Summer is drawing to a close, and school is about to begin. In some school districts, it already has!
Goodbye unstructured days of swimming, Instagramming and hanging with friends. Hello homework, jammed schedules and deadlines.
While some children look forward to the start of the new school year, others struggle with the transition, especially in the first weeks or months.
What to do if your child throws a tantrum over a homework assignment, a demanding teacher or any other number of back-to-school woes?
Rob DaSilva offers suggestions for parents struggling with exactly this. He is a program supervisor at Hillsides, a Los Angeles County nonprofit headquartered in Pasadena that provides residential and community-based treatment for children, transitional-aged youth and families involved with the foster care system or who face emotional or behavioral challenges.
When children are upset, however, they need breathing room. Simply taking a step or two back can have a calming effect on your child.
DaSilva utilizes techniques from a cognitive behavioral intervention program called Aggression Replacement Therapy (A.R.T.) to calm down the children, and he trains the Hillsides staff, including this writer, in this method.
While different children have different reactions to stress, here are his tips for soothing your child during a meltdown:
Deal with your own feelings first
When your child emotionally floods, it's only natural for you to feel upset and possibly angry. "When you feel this way, you can project this onto your child," says DaSilva. Instead, you'll want to de-escalate your own feelings before you can effectively handle the situation.
To do this:
· Take a few deep breaths from your stomach. "Many people underestimate the power of breathing, but it really calms down the amygdala, the part of the brain that manages emotion," says DaSilva.
· Count to three. This counting buys you time to further get a handle on your emotions. Some parents count backward from three to one, but this can backfire. "When we think of a rocket ship blasting off, it can unconsciously signal our feelings to blast off as well," he says.
· Conjure up some pleasant imagery. For example, think of yourself at the beach with your feet in warm sand and the sounds of waves breaking in the distance. Visualization can lower your heart rate and blood pressure.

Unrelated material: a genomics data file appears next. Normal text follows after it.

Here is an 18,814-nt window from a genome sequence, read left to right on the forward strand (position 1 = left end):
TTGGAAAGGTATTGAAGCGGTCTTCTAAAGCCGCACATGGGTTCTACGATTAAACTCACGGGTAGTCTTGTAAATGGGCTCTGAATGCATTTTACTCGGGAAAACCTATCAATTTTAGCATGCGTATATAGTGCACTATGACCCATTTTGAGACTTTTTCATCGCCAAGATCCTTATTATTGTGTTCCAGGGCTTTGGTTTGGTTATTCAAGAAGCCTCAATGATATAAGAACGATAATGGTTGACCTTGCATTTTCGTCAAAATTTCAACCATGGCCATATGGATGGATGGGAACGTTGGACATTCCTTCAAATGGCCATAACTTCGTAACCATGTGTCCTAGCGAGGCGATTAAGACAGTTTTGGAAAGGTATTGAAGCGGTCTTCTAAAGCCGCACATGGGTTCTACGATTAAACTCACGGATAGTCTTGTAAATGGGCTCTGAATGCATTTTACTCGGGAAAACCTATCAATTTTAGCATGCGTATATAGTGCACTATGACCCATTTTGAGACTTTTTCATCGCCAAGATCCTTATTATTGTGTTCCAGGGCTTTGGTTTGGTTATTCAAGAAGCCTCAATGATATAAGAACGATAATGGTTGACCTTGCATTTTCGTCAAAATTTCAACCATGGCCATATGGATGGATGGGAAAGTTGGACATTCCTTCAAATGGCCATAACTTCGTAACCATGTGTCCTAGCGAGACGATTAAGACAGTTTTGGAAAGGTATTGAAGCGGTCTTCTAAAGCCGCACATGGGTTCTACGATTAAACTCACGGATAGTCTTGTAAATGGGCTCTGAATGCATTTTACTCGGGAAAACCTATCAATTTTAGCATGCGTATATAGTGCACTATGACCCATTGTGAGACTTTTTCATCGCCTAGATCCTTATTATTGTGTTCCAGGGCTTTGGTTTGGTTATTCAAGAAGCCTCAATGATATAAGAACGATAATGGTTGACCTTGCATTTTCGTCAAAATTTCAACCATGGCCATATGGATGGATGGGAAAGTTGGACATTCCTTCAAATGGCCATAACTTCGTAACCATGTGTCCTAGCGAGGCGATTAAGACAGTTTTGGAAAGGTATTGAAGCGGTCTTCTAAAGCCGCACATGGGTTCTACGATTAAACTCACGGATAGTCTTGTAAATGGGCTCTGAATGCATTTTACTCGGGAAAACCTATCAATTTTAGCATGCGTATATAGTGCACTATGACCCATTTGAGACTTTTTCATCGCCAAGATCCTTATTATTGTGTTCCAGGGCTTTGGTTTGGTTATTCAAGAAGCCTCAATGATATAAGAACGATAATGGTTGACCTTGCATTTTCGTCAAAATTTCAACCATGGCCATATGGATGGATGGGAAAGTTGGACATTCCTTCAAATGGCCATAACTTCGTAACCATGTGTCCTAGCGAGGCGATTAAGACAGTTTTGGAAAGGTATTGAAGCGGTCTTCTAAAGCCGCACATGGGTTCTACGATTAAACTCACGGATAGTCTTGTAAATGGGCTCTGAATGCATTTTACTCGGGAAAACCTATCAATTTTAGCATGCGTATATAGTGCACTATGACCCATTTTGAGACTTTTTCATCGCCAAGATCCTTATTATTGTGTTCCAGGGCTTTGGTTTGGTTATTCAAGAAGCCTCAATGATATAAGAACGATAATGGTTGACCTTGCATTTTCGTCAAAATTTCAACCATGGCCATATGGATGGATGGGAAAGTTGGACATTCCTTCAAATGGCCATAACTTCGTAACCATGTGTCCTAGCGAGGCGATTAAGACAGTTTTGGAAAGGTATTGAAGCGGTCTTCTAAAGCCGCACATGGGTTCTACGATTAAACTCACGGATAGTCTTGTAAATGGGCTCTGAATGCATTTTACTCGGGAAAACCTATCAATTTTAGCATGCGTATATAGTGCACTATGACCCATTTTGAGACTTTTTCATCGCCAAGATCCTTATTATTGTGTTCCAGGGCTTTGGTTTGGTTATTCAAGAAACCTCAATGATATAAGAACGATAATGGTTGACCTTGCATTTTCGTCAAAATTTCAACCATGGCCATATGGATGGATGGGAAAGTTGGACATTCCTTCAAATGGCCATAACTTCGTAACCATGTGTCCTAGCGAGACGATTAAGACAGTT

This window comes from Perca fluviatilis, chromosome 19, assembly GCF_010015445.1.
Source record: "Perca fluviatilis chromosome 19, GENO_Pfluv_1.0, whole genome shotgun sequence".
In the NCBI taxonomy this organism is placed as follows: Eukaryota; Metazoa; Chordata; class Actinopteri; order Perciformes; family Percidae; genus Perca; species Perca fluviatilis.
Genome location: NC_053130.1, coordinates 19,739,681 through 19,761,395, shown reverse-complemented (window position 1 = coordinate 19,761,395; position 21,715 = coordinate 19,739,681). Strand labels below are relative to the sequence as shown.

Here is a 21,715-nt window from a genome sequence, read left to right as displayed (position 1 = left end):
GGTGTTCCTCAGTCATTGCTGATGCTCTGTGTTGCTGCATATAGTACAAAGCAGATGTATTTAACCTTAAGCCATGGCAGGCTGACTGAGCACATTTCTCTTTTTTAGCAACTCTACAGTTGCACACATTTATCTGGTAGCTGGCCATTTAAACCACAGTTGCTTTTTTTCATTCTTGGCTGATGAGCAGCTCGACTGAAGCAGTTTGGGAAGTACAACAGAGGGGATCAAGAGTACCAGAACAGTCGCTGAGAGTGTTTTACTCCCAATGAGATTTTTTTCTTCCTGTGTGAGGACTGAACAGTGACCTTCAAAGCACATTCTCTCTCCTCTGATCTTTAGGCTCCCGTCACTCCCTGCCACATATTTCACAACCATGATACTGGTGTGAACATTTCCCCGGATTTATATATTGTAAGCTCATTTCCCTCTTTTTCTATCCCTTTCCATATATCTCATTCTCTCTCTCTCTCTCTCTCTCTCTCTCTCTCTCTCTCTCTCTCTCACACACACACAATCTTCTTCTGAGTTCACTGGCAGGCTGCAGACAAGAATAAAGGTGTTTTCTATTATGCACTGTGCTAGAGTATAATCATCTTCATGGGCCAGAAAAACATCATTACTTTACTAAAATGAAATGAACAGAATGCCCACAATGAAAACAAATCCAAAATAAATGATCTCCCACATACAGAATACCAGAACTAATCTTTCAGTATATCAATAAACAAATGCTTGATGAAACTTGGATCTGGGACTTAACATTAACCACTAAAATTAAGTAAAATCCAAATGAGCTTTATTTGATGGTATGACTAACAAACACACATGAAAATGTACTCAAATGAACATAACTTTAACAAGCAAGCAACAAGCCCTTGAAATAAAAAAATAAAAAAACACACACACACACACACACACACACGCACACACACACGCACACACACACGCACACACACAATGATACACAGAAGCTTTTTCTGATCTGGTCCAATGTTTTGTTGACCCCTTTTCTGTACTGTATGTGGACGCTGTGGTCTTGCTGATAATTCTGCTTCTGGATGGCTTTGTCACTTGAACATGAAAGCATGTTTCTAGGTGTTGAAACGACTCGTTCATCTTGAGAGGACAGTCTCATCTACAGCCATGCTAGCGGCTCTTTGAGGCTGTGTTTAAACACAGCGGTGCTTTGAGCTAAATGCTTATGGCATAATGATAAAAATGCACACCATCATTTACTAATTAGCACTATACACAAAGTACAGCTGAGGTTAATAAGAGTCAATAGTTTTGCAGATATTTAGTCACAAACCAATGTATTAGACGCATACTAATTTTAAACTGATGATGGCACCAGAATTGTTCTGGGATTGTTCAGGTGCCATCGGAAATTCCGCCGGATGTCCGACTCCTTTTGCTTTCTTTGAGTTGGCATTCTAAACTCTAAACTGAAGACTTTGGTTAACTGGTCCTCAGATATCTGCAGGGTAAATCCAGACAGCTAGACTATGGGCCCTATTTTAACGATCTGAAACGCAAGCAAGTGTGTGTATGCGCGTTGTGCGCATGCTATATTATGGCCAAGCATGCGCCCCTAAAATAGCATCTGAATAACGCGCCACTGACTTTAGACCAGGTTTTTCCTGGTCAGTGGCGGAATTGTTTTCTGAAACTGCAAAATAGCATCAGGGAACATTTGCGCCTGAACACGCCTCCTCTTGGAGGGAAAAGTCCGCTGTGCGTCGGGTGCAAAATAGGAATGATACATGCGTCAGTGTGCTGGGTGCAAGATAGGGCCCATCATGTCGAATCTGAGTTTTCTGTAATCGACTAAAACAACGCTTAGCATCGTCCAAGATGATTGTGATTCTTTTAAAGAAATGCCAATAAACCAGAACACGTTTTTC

Words might seem to have no effect on a child in the heat of a tantrum, but they do get through. Here are some phrases to use — and a couple to avoid:
· Ask "Can I help you?" or "Where are your feelings coming from?" Your child may not take you up on the offer or have an immediate answer, but your words let him know you're on his side.
· Avoid the verbs "need" or "want," such as "I need you to stop screaming" or "I want you to behave now," says DaSilva. These phrases can come off as threatening even if you don't mean them to be.
· Praise. Saying things such as "I really like how you are starting to calm down" will give your child the encouragement needed to get back on even keel. Any criticism, such as "I hate it when you act like this," can inflame any out-of-control feelings and do the opposite.
Pay attention to your body language and tone of voice
Research has shown that much of communication is non-verbal, so make your body language mirror your words:
· Give your child more physical space. Sometimes when we try to comfort our children, we get physically very close to them. When children are upset, however, they need breathing room — at least three feet, says DaSilva. Simply taking a step or two back can have a calming effect on your child.
· Set your face in "neutral." Frowning can alarm your child, and smiling seems false or even taunting. Instead, attempt to show no emotion. It may help, says DaSilva, to imagine and mimic the face of a fireman entering a fire zone, projecting control, confidence and competency. That is the expression you're aiming for.
· Watch the volume of your voice. No matter how soothing your words are, if you say them in a loud voice, it can agitate your child. Make a conscious effort to speak softer than you do in normal conversation, recommends DaSilva. This will counteract any adrenaline flooding through your system that could cause you to unconsciously raise your voice.
By following these tips, the storm should pass, and you and your child can move on to another activity. If there are lingering issues to be resolved — for example, maybe your child needs tutoring or some help on organization skills — save the discussion for later. Give your child hours or even a day or two to completely recover, and then catch him when he is in a calm and receptive mood.